Larry Luxner

  • Expert Panel Identifies Ways to Defeat Corruption in Ukraine

    A top Citibank executive and one of Ukraine's most popular rock stars were among five luminaries who offered their suggestions Monday for cleaning up the endemic corruption that has long strangled the Ukrainian economy and kept foreign investors away.

    The five appeared on a November 9 panel titled "Securing Ukraine's Future: Winning the Fight Against Corruption" and co-sponsored by the Atlantic Council's Dinu Patriciu Eurasia Center and the American Center for a European Ukraine.

    Social activist Svyatoslav "Slava" Vakarchuk, the lead vocalist for rock band Okean Elzy, shared the stage with
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  • Investigative Journalists Present Exhaustive Report on ‘Kremlin’s Dirty War in Ukraine’

    The Russian government under President Vladimir Putin is “directly coordinating and leading the fight to destabilize and disunite Ukraine”—despite Putin’s increasingly desperate efforts to hide the truth—concludes a damning report issued September 17.

    “An Invasion by Any Other Name: The Kremlin’s Dirty War in Ukraine” is a joint production of the New York-based nonprofit Institute of Modern Russia and The Interpreter, a daily online journal that translates articles from Russian media while reporting on events in Russia and countries directly affected by Moscow’s foreign policy.

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  • Ukraine Steps Up Efforts to Recover Stolen Assets Abroad

    Two Kyiv-based women—a lawyer who heads a state agency created to reclaim stolen assets abroad and a social activist-turned-politician who's made a career out of exposing official corruption—spoke August 20 in Washington about their efforts to clean up Ukraine.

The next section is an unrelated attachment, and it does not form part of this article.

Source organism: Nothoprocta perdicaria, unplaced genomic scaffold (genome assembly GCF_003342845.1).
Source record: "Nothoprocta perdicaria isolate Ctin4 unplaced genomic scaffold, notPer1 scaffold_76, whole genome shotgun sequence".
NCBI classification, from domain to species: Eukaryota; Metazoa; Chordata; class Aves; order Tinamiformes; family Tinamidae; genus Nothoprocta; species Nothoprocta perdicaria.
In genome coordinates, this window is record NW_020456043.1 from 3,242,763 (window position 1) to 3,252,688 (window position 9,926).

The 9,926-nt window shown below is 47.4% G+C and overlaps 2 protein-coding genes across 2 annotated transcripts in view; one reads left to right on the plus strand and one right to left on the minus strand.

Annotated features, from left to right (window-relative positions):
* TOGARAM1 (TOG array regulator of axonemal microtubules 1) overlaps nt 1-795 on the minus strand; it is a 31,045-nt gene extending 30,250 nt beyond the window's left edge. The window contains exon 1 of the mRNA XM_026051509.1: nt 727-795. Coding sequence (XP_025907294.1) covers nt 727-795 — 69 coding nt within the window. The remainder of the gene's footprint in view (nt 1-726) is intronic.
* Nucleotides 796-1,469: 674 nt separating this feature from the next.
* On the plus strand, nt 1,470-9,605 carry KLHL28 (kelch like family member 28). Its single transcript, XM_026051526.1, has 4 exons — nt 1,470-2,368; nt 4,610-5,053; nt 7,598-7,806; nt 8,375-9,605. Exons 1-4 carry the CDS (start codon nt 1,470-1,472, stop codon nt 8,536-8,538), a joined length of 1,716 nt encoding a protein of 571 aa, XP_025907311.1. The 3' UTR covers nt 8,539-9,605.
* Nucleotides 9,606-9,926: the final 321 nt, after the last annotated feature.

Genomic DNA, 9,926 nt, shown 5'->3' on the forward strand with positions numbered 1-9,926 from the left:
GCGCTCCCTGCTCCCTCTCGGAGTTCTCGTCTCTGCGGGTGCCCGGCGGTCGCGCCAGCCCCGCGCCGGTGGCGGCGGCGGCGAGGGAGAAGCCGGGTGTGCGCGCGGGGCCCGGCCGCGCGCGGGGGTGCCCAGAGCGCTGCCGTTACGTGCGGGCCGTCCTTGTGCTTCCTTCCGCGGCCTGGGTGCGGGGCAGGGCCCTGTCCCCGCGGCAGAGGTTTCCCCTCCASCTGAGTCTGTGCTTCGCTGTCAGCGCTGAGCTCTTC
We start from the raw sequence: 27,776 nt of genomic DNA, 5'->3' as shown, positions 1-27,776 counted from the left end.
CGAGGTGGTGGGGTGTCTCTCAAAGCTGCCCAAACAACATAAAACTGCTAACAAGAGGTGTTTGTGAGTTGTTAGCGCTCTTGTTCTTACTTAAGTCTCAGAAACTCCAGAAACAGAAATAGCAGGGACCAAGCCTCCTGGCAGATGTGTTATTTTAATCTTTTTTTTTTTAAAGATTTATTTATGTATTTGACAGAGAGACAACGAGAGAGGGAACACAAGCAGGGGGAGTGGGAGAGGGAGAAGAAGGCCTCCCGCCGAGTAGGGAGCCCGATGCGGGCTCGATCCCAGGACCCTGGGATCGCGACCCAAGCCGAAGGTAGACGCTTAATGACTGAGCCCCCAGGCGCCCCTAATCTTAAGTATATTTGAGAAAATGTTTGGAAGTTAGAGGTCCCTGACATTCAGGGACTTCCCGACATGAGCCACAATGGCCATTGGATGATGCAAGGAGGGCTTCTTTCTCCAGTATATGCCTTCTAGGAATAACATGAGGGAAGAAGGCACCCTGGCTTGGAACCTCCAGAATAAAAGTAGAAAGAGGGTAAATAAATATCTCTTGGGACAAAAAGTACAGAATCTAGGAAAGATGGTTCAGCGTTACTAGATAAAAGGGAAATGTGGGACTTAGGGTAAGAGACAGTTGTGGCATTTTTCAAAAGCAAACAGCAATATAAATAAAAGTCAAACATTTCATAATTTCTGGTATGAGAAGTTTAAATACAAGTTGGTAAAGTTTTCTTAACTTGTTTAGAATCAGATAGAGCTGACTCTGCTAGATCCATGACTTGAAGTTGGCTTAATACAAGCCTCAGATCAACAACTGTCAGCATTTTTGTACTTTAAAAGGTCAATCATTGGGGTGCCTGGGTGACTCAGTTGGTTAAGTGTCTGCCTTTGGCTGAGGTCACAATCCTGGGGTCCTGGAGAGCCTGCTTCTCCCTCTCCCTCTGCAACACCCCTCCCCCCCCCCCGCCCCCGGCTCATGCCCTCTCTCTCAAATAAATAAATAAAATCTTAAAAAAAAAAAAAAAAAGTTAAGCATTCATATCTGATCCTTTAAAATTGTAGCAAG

Olena Tyshchenko is director of the Agency for Asset Recovery at Ukraine's Ministry of Internal Affairs. Tatiana Chornovol is a member of Ukraine's parliament, the Verkhovna Rada, and one of the leaders of last year's Euromaidan.

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  • One Year After MH17 Shootdown, Brazen Act Over Ukraine Still Poisons Atmosphere

    Simon Ostrovsky will never forget the moment he learned that Malaysia Airlines Flight 17 had fallen from the sky, with 298 passengers and crew aboard.

    "I was on a train from Kyiv to Kharkiv reading my Twitter feed, and something came down about a plane crash. Somebody said it was a Malaysian plane," the Soviet-born US journalist recalled. "It seemed at first so outrageous and ridiculous. I thought someone was making a sick joke about the previous Malaysian plane that had disappeared. But very quickly, we realized this was a real incident."

    Michael Bociurkiw remembers that moment too.

    "It was horrific," said Bociurkiw, spokesman for the Organization for Security and Co-operation in Europe's Special Monitoring Mission to Ukraine which was on the scene 24 hours after the Boeing 777 came down.

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  • Ukraine Bank Deputy Dmytro Solohub: Economic recovery ‘difficult, but still possible’

    Dmytro Solohub admits that the Ukrainian economy is "very fragile" and faces "lots of security risks"— but says he's doing everything he can to stabilize Ukraine's currency, control galloping inflation, and return his country to prosperity as quickly as possible.

    Solohub, 37, took over in mid-March as Deputy Governor of the National Bank of Ukraine (NBU). He was previously head of research at the Kyiv-based Raiffeisen Bank Aval.